Paul’s letter to the Romans was one of the last letters that Paul wrote, and by just about any standard, it was his most important letter. Why was that? First, Paul was writing to introduce himself to a Christian community that did not know him. All of his other letters are either to churches he had a part in founding or to individuals he knew. But the church in Rome predated Paul. We do not know who started the Christian community in Rome, but we do know that Paul had no part in starting it. Secondly, the church in Rome had great significance because it was in the city that ruled the world. That is why the bishop of Rome (whom we know today as the pope) became the most important bishop in the western church. As the emperor’s power diminished and eventually disappeared, the bishop of Rome’s power increased, but that is a topic for another time. Thirdly, Romans is Paul’s longest letter. It had to be lengthy because Paul was summing up all that he had learned and taught. And fourthly, the church at Rome may have been a little suspicious of Paul because he had not been among the twelve apostles whom Jesus called during his earthly ministry. Paul describes himself in 1 Cor. 15 as “the least of the apostles.” Paul had been a fierce critic and persecutor of Christians and their beliefs who was suddenly and unexpectedly confronted by the risen Christ.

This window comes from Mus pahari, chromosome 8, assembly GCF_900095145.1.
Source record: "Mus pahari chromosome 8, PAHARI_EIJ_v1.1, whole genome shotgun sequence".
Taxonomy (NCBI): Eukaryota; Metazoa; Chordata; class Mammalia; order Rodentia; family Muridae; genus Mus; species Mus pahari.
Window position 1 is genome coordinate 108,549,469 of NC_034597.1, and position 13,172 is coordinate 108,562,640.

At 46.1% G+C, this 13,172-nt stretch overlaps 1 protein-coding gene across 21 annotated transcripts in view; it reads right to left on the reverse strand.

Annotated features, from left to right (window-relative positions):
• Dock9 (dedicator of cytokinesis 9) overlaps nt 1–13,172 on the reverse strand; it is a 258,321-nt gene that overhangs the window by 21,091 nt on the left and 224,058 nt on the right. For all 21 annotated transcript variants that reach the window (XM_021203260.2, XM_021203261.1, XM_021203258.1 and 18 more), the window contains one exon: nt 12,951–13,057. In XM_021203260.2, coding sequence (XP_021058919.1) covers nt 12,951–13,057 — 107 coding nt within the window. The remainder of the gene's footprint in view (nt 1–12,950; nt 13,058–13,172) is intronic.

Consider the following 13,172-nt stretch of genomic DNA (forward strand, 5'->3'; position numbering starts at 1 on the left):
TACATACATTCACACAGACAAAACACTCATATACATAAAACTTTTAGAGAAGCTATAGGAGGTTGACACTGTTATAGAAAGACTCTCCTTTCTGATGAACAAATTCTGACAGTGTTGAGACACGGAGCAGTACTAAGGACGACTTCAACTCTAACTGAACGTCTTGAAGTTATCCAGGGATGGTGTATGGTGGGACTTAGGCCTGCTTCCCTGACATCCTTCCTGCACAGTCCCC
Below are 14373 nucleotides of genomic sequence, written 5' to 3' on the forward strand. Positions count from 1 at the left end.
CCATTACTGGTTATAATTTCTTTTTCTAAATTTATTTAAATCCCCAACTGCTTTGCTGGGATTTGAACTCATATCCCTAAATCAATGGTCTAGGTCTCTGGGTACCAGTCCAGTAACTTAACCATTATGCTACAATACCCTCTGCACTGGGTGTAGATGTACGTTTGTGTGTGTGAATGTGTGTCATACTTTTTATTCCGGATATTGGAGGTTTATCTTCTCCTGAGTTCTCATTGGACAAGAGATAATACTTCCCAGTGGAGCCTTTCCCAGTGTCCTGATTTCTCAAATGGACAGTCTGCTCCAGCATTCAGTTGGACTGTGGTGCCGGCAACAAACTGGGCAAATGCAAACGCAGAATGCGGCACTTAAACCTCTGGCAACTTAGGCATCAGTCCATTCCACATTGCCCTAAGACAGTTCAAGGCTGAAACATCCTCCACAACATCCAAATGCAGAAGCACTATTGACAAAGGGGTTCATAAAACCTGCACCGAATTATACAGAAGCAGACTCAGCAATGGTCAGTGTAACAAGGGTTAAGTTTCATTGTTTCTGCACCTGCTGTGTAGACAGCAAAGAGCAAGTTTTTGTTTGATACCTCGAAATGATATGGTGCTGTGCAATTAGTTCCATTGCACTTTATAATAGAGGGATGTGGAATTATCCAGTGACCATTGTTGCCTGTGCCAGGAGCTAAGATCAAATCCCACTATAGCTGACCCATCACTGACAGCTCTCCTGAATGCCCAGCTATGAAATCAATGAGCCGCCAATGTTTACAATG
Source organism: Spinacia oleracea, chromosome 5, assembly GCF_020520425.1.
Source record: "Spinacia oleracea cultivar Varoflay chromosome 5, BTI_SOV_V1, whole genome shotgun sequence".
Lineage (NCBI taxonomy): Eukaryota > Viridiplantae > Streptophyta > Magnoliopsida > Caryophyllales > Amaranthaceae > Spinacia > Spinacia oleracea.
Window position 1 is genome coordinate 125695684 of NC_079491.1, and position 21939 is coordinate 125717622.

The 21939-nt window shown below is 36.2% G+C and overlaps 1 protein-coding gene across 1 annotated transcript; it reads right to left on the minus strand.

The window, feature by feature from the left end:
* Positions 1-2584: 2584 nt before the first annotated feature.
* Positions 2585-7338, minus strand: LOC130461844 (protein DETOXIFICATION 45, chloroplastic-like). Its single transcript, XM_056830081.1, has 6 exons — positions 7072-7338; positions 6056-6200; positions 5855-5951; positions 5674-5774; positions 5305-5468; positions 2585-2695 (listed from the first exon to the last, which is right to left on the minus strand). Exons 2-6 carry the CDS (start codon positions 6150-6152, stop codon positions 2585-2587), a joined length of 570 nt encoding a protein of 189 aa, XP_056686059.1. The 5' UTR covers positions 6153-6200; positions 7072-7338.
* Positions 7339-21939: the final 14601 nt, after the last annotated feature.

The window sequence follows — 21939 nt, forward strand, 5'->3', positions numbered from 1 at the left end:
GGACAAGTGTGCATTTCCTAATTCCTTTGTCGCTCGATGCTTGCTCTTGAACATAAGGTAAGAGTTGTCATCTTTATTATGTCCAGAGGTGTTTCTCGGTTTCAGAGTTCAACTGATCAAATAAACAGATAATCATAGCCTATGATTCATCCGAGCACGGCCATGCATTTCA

Halfway through the sixteen chapters of Romans, Paul reaches his main point. What comes before and what comes after chapter 8 are important, but I believe that the last few verses of chapter 8 are the pivot about which Paul’s letter turns. Indeed, I would say that they are the pivot about which Paul’s theology turns. And it would not be overstating it to say that these verses are the heart and soul of the New Testament. So what is that pivot? In a word: love. Does it seem strange to say that love is at the very heart of Paul’s theology? If so, that is because Paul has unjustly acquired a reputation for harshness. Make no mistake: Paul was undoubtedly a difficult person. He was proud and perhaps a little insecure. Remember that Paul was not a part of the “inner circle”. Writing to the church at Corinth, Paul seems a little overly proud of his Jewish heritage. Comparing himself to some so-called apostles who were undermining his teaching, Paul wrote, “Are they Hebrews? So am I. Are they Israelites? So am I? Are they descendants of Abraham? So am I? Are they servants of Christ? I am a better one!” One wants to say, “OK, Paul, we get the point. Now chill out!”
However, if we filter out Paul’s personal quirks and foibles, we find his letters suffused with love. When Paul writes to the Galatians about the fruit of the Spirit, he lists love first (Gal. 5.22). When he writes to the Ephesians, he prays that they may be “rooted and grounded in love.” (Eph. 3.17) When he writes to the Philippians, he says, “complete my joy by being of the same mind, having the same love, being in full accord and of one mind.” (Phil. 2.2) And above all, there is the 13th chapter of First Corinthians. The greatest of the Spirit’s gifts, the “more excellent” way, is love that “hopes all things, believes all things, endures all things.”